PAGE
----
Bloom Bakery: Social Enterprise meets urban bakery

Rise and thrive.  One year in to their existence, Bloom Bakery, with locations in Campus Distsrict and Publich Square, is ready to take on more.

The artisan bakery helps those with barriers to employment, through their connection with Towards Employment.  Since opening they’ve been making beautiful pastries and breads for the breakfast and lunch crowd near CSU and Public Square.  To celebrate their anniversary and grow the establishment, the world renown artisan baker who helped get them off the ground, returned to develop new products.

Maurice Chaplais came initially to teach Bloom’s 15 employees European artisan bakery techniques.  Now they can make top-of-the-line products, and a living.  I had the privilege to spend the morning with Chaplais, watching in awe, and participating when I felt like I wouldn’t get in the way. It was like watching a maestro!  His croissants take 2 days to make! (And about two minutes to devour). 

The melt-in-your-mouth difference maker, he says, is the wild yeast he uses instead of factory yeast.  He’s been developing this culture, that actually comes from Indian mangos, for more than 10 years! He totes it around the world and shares it with other bakeries where he trains staff and jump starts their techniques.  Like a pet, he has to feed it every day!  Wild, huh?  This product, however, has a longer turnaround time.  It’s slow and retro, Chaplias says, dating back to Roman times.  Now THAT’S retro.   To learn more about Maurice’s methods, and his fascinating life, check out his website:

One quarter of croissants are butter.  No wonder they taste so good.  And Chaplais favors European style butter because it has less water.  After the dough sits for 12 hours, it’s run through a mechanical rolling pin until it’s less than 1/4 inch thick. Then Chaplain hand rolls it the rest of the way, cuts them into triangles, and masterfully rolls them into the iconic shape. Once they proof for an hour, they’re brushed with egg wash and baked for 15 minutes.  The water in the butter provides the steam to make them rise and the butter itself provides those beautiful crispy layers.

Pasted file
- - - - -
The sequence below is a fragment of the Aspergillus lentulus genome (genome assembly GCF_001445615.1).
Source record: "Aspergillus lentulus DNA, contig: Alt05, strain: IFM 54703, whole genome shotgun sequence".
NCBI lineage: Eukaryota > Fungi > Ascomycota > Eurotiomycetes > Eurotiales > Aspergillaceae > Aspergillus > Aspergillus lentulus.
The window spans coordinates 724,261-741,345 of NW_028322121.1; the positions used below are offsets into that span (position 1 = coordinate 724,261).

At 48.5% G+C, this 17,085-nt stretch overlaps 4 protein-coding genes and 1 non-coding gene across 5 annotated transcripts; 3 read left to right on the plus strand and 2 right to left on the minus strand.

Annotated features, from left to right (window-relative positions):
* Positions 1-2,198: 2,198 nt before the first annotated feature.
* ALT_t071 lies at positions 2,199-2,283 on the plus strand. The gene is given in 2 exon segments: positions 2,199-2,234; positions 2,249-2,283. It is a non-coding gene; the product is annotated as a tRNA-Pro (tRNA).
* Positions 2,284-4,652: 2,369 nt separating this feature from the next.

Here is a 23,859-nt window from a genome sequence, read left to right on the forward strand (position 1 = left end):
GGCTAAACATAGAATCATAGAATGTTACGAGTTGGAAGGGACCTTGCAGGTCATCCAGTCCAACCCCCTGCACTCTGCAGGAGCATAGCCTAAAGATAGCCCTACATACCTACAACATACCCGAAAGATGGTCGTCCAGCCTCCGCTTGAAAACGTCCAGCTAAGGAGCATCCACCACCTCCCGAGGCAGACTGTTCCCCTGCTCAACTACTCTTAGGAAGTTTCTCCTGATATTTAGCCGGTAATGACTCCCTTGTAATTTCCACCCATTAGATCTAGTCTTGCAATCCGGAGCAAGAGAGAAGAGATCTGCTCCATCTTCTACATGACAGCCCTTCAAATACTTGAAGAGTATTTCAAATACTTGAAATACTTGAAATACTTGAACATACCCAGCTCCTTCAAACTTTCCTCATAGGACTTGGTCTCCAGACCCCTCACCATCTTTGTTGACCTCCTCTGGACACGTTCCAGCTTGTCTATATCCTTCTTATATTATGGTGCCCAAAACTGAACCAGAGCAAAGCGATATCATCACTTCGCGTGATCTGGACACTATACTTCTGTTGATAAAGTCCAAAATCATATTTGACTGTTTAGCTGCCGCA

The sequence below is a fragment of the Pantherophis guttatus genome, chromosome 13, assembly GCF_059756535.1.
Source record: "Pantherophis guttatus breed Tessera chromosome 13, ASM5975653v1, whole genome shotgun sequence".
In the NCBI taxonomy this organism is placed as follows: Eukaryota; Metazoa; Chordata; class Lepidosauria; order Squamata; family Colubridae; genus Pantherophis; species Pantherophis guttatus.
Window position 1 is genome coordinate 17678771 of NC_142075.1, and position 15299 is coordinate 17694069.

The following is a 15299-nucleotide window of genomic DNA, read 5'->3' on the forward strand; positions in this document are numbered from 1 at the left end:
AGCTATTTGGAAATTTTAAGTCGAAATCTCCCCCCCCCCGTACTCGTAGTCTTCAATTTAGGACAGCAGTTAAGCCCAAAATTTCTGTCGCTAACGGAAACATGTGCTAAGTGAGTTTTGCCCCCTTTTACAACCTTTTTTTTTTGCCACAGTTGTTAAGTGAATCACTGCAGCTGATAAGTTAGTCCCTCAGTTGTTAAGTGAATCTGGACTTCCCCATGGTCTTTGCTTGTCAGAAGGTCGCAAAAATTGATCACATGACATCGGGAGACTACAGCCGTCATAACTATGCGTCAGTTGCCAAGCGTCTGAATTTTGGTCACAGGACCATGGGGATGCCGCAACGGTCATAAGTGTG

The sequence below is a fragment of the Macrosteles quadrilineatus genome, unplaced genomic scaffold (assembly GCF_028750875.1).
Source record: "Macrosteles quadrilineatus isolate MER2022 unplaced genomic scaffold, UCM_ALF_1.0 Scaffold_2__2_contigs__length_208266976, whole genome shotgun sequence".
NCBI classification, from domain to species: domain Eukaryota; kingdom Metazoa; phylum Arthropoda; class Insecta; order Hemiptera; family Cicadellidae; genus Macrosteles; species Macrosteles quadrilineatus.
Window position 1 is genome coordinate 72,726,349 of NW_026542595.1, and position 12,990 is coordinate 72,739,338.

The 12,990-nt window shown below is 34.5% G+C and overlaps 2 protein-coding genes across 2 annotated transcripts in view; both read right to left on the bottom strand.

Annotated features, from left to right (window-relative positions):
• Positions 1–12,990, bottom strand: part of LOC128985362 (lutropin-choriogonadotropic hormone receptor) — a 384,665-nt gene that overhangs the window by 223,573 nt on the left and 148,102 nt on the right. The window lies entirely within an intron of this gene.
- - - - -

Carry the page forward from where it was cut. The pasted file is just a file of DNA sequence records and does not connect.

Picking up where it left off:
We cut into the perfectly crafted croissants stuffed with frangipane or bake-stable Belgian chocolate, to reveal the honeycomb pattern all bakers are after.  

He also showed me his techniques for preparing baguettes, wrapping them in a couche to rest, and the bannetons (made of cane and lined with rice flour) used to shape sour dough loaves. 

This visit, Chaplais worked with the bakery staff on several new menu items, including scones, a Tuscan baguette, crepes, semolina bread, thin crust pizza dough made with sourdough, and English sausage rolls. Yum!

Recidivism exists, but at Bloom none of its employees have returned to incarceration since inception. Instead of repeat offenders, they’re focused on repeat customers. 

Bloom Bakery is planning its one-year anniversary with a big party and making plans to expand its menu with help from Maurice Chaplais, an internationally known European baker. The celebration is March 30 from 6 to 9pm at 200 Public Square. Go to Eventbrite to register. Cost per ticket is $35.

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